Sunday, July 1, 2012

Intuitive Writing

Serendipity? Not long after I wrote my last post, Terri Windling posted an eloquent testament to the intuitive approach to creating art – visual, narrative, poetic. (If you'e not seen it, jump over there for a wealth of insight and inspiration. Trust me, it's rich.) That discussion has inspired me to reflect a bit more on the theme.

I remember a time when I felt guilty, actually guilty, that I wasn’t “doing my homework” when I wrote stories. I’d been told to plan out my stories in advance, write outlines, give my characters little biographies, work up a complex portrait of scene and society. All that before you write – so I’d been told. This advice came via all sorts of channels, mostly writing guides. But it also seemed to be what one my literary heroes, Dostoevsky, did – as far as I could tell from reading the introductory articles to his works. (I now think his approach was more intuitive than I then supposed.)

Still, I persisted in being “lazy,” jumping into my stories with almost no idea what would happen, hardly a clear idea of who was who, and at most a vague sense of where the story might go. All I knew was a dilemma or an idea, a concept of some kind. My excuse was that I didn’t have time to do all that other work. That if I did that, I’d never get a chance to write the story, explore the idea. But the deeper reason was that I just didn’t want to do it. It evoked from me a deep, internal “uggh.”

Only slowly have I come to see that this is not a bad thing. As I mentioned in my last post, I came across the other sort of advice later in my apprenticeship. I’ve eavesdropped on artists I admire, and found out they do what I do – that they loathe the notion of planning all this out in advance. That it empties the work of its joy, and saps the potential of the story itself, or their creative process. So I gave up that guilt and just started writing.

And then something happened. I had a novel that I’d rewritten a couple of times, and on the last rewrite a character had emerged out of the woodwork into the story and, despite almost no presence on the page, had played a vital role in its unfolding. And one night, though I can’t swear it kept me up, she nagged at me. She wanted me to tell her story. I thought, “This is silly. It doesn’t make sense to write the story of a minor character in an unrevised novel.” But … well, she kept nagging, in an intriguing sort of way. So, to appease her, I jotted down some four or five lines, sketching out what I knew about her and what I didn’t. It turned out that I knew quite a bit more than I suspected, but I put it aside, still thinking it was foolish to obey this impulse.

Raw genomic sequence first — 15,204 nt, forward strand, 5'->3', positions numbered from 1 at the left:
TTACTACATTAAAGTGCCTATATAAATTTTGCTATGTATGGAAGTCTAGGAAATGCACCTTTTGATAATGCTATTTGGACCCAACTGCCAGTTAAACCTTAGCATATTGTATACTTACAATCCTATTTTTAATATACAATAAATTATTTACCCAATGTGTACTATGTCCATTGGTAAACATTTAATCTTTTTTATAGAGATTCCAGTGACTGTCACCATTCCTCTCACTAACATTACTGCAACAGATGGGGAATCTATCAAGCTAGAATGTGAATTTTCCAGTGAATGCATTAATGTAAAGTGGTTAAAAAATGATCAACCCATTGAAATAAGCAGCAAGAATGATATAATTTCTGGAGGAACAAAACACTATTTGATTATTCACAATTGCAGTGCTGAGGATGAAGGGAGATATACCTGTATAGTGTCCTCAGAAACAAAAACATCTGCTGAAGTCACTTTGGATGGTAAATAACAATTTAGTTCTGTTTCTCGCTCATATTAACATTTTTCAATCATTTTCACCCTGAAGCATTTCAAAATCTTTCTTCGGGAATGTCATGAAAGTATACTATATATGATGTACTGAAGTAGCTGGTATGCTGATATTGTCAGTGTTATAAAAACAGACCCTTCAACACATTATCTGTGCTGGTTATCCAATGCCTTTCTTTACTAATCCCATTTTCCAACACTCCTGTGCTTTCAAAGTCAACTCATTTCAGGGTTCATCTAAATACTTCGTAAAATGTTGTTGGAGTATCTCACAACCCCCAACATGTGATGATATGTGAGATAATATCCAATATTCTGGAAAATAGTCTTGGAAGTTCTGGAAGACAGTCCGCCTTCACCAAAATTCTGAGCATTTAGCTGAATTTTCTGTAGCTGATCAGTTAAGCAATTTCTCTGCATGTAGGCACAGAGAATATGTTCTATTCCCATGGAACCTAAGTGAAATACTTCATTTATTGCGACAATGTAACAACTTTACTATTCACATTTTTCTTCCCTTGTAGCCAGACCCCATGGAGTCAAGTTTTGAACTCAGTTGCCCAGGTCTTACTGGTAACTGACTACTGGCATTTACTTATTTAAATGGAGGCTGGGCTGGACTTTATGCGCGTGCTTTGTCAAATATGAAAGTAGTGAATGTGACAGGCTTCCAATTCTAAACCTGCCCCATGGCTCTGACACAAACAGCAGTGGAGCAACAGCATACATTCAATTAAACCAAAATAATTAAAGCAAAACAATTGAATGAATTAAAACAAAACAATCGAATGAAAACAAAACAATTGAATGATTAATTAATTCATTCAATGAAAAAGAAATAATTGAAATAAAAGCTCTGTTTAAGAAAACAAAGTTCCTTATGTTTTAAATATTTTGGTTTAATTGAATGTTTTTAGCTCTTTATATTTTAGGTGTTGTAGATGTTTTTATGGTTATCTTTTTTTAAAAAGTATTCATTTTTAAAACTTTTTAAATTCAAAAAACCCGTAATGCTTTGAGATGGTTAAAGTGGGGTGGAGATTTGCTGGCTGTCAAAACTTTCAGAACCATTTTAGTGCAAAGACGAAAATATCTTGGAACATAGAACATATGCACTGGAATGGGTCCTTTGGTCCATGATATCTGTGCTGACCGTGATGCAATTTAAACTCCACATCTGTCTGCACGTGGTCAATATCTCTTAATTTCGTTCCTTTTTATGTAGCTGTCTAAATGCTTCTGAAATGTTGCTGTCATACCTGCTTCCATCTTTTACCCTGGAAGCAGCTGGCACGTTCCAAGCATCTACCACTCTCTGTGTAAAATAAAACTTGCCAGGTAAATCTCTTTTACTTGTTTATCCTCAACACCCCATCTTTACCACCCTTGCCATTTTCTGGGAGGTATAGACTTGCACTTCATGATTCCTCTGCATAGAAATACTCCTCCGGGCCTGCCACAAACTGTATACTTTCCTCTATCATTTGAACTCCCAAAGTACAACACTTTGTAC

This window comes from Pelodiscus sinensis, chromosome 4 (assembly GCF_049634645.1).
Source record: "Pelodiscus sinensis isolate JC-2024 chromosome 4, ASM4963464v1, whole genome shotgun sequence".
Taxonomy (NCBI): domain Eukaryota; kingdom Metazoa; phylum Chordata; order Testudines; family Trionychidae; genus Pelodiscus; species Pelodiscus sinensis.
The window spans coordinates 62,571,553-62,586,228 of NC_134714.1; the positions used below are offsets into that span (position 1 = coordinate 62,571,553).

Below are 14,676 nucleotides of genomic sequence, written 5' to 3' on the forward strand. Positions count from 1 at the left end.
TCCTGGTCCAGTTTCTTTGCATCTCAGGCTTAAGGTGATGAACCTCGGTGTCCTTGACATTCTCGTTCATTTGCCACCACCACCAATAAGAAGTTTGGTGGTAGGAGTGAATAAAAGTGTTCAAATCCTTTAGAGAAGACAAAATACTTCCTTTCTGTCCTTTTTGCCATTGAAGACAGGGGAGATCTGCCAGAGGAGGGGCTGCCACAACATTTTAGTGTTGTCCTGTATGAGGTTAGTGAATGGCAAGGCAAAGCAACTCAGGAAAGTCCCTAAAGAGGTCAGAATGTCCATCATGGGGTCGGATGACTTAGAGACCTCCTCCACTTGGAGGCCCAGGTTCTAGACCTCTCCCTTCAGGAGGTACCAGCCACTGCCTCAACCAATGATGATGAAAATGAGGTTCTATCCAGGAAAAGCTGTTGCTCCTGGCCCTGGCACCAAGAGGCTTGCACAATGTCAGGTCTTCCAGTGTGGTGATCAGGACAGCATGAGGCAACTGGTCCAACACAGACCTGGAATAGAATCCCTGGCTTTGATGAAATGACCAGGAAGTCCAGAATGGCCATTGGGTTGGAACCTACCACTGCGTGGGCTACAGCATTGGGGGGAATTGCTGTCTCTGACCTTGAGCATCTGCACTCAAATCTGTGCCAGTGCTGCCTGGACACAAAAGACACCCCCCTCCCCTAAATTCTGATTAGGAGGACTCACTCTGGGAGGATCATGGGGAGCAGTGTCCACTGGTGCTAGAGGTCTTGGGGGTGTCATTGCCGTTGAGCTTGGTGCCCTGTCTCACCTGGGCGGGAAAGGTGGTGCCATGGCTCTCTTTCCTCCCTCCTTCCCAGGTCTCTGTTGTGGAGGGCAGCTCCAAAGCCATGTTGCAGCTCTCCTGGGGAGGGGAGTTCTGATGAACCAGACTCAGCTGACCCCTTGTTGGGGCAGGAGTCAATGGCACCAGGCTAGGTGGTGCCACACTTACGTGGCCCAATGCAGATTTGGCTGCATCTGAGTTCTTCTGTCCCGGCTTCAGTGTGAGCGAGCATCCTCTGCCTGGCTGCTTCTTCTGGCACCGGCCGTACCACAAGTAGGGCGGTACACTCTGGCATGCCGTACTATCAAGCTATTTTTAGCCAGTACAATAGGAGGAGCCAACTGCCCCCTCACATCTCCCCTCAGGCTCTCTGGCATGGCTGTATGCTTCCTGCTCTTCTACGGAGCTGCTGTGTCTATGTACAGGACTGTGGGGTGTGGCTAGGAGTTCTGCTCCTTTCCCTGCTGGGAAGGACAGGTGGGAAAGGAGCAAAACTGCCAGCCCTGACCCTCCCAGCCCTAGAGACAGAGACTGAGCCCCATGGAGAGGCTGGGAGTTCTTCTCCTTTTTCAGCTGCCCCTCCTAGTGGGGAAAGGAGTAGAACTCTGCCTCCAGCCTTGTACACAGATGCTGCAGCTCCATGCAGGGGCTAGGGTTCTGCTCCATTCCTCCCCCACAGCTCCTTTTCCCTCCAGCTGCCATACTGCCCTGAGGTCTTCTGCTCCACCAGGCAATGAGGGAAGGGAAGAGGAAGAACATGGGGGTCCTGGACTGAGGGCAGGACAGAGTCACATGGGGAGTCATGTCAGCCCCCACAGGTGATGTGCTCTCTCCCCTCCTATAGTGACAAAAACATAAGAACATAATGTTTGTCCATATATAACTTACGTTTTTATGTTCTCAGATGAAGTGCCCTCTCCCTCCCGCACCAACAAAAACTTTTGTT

Then, a few days later, I opened up that little document, about as close to an outline as I’d ever gotten, and I wrote about two paragraphs in her voice, coming from the point in the story where she awakened from her own hardship into hope. And that cracked open my resistance. The whole story was there. It was simply a matter of finding out how we got to that tangled knot, and how it would untangle for her.

I wrote it, thinking it was awful. I almost gave up, then went back and glanced over some earlier pages – realized it wasn’t awful. After that, I wrote it with fear that I would destroy what had begun. And then gradually I just gave up my fear and prejudice and reservations, and I wrote her story with a kind of astonished, listening ear.

If any of my novels makes its way before you, I hope it’s this one. Later this summer I plan to send out her story. But if no one notices her, at least I did. And I feel a kind of awe and pride in having done so.

Like this? Come see my new blog, Fairy Spell.


  1. What a beautiful post! I'm an elementary teacher who occasionally gets to teach writing, giving all the advice and set ups that you mentioned, but I use it mainly for the students who say they don't know what to write or how to write. The outlines, etc are all tools to help get the ideas flowing, (I think). As an artist who paints, I am much more intuitive in what comes out on the paper, which is rarely what I first intended to paint. On one level, the planning does tend to leach the life out of a creative work before it's begun. However, I also find when I plan, that my paintings are much more successful. I guess it's a balance between planning and being open to spontaneous new directions as they occur. Thank you for giving me something to think about a little more deeply, and I wish you the best of luck in publishing your novel!
    Anita Gleason

    1. Anita, thanks for your thoughts. Though I've never tried to teach children to write, I suspect you're right to use outlines and such to help them get started, learn the elements of a story, etc. I think for me it has to do with that planning and structure getting in the way, blocking me up. (When you're learning the ropes, that's another story.) By the way, I love how thoughtful good teachers are about what they do. Keep up the good work!



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